A FORMER Royal Marine Commando has spoken of his near death experience as he defended our country during the Second World War.
Bernie Lynham, 89, who lives with wife Kath in Great Linford, spoke to the Citizen after proudly marching in the parade during Newport Pagnell’s Remembrance Service on Sunday.
Bernie, a Commando with the Royal Marines for five years, was one of five men who were badly injured after being trapped in a German minefield during the D-Day Normandy landings.
They were all taken to different hospitals as their unit, 46 Royal Marine Commando, moved up with the Allied advance.
He said: “We were in France and had only been there a few days when one of our lads was blown up by a mine.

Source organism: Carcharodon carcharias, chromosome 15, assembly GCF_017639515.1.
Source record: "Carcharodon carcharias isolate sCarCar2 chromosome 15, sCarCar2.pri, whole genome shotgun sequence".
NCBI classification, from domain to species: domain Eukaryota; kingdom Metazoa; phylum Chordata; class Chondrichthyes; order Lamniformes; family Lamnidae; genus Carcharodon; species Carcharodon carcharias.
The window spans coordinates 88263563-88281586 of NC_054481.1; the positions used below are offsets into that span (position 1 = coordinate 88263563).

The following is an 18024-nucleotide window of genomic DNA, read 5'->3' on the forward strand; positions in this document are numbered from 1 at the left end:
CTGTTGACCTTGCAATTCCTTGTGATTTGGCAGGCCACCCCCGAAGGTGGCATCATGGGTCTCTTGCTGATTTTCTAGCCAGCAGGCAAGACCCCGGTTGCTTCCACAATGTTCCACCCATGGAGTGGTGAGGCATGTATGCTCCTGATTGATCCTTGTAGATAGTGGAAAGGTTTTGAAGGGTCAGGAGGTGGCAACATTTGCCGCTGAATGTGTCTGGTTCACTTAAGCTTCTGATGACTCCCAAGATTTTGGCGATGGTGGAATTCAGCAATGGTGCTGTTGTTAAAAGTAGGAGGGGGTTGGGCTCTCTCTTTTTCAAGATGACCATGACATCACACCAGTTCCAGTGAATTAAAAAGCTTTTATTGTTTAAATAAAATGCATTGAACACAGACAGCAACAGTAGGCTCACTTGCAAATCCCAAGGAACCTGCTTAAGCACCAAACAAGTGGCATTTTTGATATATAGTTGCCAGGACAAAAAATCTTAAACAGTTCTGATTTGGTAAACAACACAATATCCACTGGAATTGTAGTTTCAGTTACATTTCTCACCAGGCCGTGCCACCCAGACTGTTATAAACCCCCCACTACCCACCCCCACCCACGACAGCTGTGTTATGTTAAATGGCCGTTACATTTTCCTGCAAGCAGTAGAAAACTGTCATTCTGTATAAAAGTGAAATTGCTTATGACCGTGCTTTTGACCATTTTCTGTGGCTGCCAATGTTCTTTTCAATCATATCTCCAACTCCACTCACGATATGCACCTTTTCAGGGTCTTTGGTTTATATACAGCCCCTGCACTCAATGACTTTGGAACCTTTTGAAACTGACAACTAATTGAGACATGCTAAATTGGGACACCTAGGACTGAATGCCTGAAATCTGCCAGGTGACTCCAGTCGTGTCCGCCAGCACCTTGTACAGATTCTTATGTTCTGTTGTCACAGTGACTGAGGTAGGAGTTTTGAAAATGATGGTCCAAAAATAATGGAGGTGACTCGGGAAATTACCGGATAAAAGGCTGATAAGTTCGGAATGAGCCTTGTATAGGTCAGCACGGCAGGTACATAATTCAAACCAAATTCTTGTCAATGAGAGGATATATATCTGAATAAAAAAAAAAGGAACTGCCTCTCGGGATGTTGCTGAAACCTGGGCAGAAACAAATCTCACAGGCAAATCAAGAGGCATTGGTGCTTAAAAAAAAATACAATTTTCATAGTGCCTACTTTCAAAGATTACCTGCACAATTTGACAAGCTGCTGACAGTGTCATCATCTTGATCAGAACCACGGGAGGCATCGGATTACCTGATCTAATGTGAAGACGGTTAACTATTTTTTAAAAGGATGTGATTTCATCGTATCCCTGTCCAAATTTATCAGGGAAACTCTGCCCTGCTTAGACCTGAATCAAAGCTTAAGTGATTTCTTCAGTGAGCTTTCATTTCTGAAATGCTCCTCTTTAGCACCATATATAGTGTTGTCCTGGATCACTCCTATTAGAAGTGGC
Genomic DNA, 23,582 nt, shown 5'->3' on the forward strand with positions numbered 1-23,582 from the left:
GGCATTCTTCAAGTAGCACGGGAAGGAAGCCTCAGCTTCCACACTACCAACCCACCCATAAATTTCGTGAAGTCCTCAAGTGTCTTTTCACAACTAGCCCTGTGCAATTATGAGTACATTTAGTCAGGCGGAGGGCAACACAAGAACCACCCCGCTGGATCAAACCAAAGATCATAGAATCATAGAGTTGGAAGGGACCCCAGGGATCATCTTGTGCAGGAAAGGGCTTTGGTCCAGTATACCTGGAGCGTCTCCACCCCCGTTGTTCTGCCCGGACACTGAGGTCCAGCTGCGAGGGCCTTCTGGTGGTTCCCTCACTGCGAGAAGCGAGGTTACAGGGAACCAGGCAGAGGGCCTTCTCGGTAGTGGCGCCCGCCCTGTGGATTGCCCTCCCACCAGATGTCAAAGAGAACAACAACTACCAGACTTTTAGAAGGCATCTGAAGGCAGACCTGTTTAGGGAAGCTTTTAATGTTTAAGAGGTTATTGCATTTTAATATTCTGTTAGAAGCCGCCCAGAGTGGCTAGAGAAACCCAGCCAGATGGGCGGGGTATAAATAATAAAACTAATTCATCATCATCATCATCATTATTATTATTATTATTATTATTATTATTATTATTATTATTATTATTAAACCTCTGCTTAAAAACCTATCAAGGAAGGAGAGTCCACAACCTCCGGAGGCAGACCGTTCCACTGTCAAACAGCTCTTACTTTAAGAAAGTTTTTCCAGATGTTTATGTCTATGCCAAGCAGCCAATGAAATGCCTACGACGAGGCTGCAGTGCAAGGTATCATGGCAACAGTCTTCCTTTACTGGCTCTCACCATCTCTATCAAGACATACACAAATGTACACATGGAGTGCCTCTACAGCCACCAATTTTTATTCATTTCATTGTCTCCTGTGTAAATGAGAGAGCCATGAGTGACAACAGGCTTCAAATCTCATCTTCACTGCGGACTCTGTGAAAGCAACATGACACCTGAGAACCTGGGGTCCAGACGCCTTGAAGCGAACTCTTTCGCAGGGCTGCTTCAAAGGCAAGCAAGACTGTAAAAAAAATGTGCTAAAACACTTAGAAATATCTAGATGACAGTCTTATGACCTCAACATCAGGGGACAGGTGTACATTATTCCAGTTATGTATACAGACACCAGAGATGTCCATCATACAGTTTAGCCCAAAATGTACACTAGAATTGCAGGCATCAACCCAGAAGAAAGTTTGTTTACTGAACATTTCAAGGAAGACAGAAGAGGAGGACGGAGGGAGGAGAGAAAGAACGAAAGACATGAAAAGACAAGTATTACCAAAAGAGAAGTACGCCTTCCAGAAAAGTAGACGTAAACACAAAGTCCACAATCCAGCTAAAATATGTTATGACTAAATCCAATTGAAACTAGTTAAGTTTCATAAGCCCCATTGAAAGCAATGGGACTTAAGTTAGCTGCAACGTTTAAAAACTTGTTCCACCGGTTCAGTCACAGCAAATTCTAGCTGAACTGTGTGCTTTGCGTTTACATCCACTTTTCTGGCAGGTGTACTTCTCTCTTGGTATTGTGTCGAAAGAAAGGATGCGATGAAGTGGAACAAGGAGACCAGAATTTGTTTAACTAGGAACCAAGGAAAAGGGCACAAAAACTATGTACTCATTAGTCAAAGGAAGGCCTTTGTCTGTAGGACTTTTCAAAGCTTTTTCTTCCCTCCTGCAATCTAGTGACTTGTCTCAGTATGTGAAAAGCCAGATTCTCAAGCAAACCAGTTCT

“As we were moving forward with a stretcher one then blew up my mate. We had to get them out of there though so we kept moving. I was bending down to pick up the stretcher at the time and, if I had been standing up, it would have taken my head off. I’m very lucky to be here.”
Bernie has not failed to miss a Remembrance Service in Newport Pagnell and continues to march in honour of those he served alongside, some of whom he still stays in touch with.
Speaking on Sunday he said: “It was nice to be involved today. I haven’t missed one since it started. I still keep in touch with some of the lads as they were a wonderful crowd, it’s nice to keep in touch.”